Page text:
Classical: PROM 18: BOURNEMOUTH SO / ALSOP PROM 19: BBC PO / SINAISKY
Royal Albert Hall LONDON HH/HHH

The Independent - United Kingdom; Aug 02, 2005

Edward Seckerson


If Madame Mao had played the violin, John Corigliano's Violin
Concerto 'The Red Violin' would have been to her taste. The former
Shanghai film actress liked steamy melodrama. Still, she could be
found in more familiar surroundings at the start of Prom 18. John
Adams' 'foxtrot for orchestra', The Chairman Dances, chugged its way
into the hall, dragging with it memories of his operatic masterpiece
Nixon in China.

Alas, 'dragging' might best describe the effect of Marin Alsop's
effortful reading of this glitzy curtain-raiser. This is a sleeker,
far more audacious piece than he had us believe. This is Madame Mao
on Madison Avenue, all shantung silk and vampish impudence. It's her
cultural revolution.

But Alsop was way too circumspect. The band sounded ungainly, the
shimmying string departures carried little insouciance, the rhythms
didn't tantalise. Even those itchy final moments in the percussion
failed to raise a smile.

But, as the warm-up for Corigliano's overheated concerto, it was a
nice idea. Corigliano deserved his Oscar for Franois Girard's The Red
Violin. He wields a mean orchestra, and delights in colouristic drama
" emotive contrasts, freakish exclamations, grandiloquent climaxes.
The storyboard is there in the music.

Joshua Bell carried the work's spirit through the time and space of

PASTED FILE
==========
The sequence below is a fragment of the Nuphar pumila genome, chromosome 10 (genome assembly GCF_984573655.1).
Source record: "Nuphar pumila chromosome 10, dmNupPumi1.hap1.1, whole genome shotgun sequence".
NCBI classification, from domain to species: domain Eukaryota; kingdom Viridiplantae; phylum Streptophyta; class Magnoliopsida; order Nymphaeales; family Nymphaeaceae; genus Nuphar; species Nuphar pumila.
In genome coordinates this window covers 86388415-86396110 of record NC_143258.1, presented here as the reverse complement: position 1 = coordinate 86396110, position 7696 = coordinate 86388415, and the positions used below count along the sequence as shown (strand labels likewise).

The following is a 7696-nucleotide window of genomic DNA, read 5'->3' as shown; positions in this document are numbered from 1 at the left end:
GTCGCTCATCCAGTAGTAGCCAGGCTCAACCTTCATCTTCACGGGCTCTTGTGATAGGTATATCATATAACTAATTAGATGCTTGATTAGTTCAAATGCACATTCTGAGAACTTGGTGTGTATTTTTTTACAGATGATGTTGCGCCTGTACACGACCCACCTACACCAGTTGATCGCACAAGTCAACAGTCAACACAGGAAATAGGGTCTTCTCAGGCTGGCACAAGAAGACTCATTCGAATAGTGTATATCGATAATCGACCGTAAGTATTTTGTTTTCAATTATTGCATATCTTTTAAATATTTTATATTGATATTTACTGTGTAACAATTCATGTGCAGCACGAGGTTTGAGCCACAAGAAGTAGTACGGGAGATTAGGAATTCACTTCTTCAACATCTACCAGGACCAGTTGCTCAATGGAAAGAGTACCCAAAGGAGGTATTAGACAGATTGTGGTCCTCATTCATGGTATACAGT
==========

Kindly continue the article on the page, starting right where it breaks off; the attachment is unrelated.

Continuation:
three centuries, indulging its flights of fancy, weathering its
pyrotechnical storms. He was amazing. Corigliano acted out every
measure from his seat in the stalls. But, for all that, the result
struck me more forcefully than ever as all surface and no soul.

Unfortunate, perhaps, that the great Shostakovich First Violin
Concerto " given the next night by the BBC Philharmonic under Vassily
Sinaisky " is everything the Corigliano aspired to be, and more. The
soloist " the hugely promising 20-year-old Armenian, Sergey
Khachatryan " impressed with his modesty and emotional restraint. His
soulful fragility was as beautiful as it was moving. The sound is as
yet small, and he may in time take the work's wilder extremes closer
to the wire. The great transitional cadenza from slow movement to
finale, from resignation to defiance, must at least convey a sense of
the individual overwhelmed by inexorable force. Khachatryan really
can play this concerto. One day it will play him.

The Proms can be heard at www.bbc.co.uk/proms